11.12.2018 | Columbia University Irving Medical Center
Researchers from the University of Basel have reported a new method that allows the physical state of just a few atoms or molecules within a network to be controlled. It is based on the spontaneous self-organization of molecules into extensive networks with pores about one nanometer in size. In the journal ‘small’, the physicists reported on their investigations, which could be of particular importance for the development of new storage devices.
Around the world, researchers are attempting to shrink data storage devices to achieve as large a storage capacity in as small a space as possible. In almost...
The more objects we make "smart," from watches to entire buildings, the greater the need for these devices to store and retrieve massive amounts of data quickly without consuming too much power.
Millions of new memory cells could be part of a computer chip and provide that speed and energy savings, thanks to the discovery of a previously unobserved...
What if, instead of turning up the thermostat, you could warm up with high-tech, flexible patches sewn into your clothes - while significantly reducing your...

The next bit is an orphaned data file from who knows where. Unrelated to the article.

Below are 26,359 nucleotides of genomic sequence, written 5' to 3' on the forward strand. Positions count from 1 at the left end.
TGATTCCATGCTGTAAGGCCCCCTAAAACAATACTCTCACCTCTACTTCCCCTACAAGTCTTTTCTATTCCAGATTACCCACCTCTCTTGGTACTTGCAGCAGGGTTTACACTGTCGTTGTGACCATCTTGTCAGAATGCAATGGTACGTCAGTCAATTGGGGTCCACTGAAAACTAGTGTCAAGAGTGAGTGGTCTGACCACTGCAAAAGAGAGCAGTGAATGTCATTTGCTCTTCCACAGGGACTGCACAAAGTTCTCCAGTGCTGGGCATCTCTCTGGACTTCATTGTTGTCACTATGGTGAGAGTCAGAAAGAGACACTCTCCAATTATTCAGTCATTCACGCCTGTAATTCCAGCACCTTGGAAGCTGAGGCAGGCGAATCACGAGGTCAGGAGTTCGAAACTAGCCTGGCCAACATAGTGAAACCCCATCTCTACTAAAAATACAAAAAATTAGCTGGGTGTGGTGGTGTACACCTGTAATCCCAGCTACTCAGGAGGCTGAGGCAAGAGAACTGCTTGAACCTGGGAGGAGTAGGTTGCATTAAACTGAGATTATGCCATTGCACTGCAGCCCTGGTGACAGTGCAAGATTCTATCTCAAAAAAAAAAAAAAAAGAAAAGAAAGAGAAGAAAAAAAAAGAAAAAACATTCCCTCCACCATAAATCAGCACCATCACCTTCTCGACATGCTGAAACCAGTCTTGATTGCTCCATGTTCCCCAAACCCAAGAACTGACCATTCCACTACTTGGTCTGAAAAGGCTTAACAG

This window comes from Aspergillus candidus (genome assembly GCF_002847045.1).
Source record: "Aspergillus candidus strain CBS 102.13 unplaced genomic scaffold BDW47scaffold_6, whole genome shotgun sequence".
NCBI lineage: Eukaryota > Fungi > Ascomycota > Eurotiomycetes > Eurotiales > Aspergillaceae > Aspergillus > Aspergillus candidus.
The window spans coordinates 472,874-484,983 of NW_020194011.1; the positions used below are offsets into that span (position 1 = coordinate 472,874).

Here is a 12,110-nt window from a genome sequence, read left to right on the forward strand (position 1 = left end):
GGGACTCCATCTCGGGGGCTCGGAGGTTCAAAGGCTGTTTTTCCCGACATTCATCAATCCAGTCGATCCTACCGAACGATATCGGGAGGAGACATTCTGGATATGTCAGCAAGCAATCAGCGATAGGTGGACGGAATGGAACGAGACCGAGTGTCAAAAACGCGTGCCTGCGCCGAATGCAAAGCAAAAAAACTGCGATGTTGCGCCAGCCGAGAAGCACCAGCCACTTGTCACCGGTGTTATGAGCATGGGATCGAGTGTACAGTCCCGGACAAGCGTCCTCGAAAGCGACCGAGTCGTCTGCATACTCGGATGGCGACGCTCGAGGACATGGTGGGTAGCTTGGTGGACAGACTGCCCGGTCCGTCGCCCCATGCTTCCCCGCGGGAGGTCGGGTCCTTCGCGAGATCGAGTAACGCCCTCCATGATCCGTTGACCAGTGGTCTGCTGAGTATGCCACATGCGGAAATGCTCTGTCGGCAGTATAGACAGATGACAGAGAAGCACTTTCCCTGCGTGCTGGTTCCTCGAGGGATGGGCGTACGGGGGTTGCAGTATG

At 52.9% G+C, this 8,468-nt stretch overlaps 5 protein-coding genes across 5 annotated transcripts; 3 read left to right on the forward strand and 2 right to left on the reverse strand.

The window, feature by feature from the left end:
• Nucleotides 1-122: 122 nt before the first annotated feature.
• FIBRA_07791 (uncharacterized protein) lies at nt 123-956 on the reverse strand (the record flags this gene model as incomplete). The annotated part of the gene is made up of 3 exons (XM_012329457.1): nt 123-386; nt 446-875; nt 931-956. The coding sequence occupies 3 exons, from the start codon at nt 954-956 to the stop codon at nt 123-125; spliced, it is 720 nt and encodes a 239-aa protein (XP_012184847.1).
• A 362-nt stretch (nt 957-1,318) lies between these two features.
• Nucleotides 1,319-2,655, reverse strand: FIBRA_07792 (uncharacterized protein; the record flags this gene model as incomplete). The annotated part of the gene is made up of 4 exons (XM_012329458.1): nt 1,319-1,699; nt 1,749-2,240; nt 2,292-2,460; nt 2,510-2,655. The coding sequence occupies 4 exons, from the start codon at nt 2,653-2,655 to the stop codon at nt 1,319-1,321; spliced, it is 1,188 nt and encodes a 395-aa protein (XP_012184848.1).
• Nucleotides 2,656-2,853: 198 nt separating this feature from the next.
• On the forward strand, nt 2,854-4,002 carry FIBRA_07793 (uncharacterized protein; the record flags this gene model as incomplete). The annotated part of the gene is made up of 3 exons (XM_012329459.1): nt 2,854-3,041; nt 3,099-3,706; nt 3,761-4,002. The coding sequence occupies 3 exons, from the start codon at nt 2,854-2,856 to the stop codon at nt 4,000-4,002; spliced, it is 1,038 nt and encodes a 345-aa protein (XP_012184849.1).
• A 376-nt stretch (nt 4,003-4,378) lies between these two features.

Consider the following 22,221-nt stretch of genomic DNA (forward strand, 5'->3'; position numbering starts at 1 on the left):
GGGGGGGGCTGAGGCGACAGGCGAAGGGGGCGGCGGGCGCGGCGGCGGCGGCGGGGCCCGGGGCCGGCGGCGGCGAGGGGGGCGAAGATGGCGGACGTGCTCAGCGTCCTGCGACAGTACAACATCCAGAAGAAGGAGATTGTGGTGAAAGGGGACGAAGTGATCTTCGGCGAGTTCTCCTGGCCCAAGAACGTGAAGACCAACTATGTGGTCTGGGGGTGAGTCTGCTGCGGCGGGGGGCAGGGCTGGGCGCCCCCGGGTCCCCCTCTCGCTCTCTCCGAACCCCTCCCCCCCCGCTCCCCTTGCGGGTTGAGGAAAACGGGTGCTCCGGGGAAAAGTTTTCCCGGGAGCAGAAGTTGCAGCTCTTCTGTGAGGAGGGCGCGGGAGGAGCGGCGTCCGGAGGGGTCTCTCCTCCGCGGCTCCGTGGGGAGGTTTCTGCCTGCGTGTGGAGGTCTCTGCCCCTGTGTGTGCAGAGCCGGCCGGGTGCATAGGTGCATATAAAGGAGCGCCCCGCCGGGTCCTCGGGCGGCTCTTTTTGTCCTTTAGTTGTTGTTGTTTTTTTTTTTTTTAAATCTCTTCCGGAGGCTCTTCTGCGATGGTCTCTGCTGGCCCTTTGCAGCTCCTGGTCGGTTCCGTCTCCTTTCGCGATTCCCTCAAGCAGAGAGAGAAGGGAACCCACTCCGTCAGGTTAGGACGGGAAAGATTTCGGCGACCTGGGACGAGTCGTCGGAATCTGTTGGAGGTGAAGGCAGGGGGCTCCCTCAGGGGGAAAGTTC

A widely used diabetes medication combined with an antihypertensive drug specifically inhibits tumor growth – this was discovered by researchers from the University of Basel’s Biozentrum two years ago. In a follow-up study, recently published in “Cell Reports”, the scientists report that this drug cocktail induces cancer cell death by switching off their energy supply.
The widely used anti-diabetes drug metformin not only reduces blood sugar but also has an anti-cancer effect. However, the metformin dose commonly used in the...
A research team from the University of Zurich has developed a new drone that can retract its propeller arms in flight and make itself small to fit through narrow gaps and holes. This is particularly useful when searching for victims of natural disasters.
Inspecting a damaged building after an earthquake or during a fire is exactly the kind of job that human rescuers would like drones to do for them. A flying...
12.12.2018 | Event News
10.12.2018 | Event News
06.12.2018 | Event News
18.12.2018 | Materials Sciences
18.12.2018 | Physics and Astronomy
18.12.2018 | Physics and Astronomy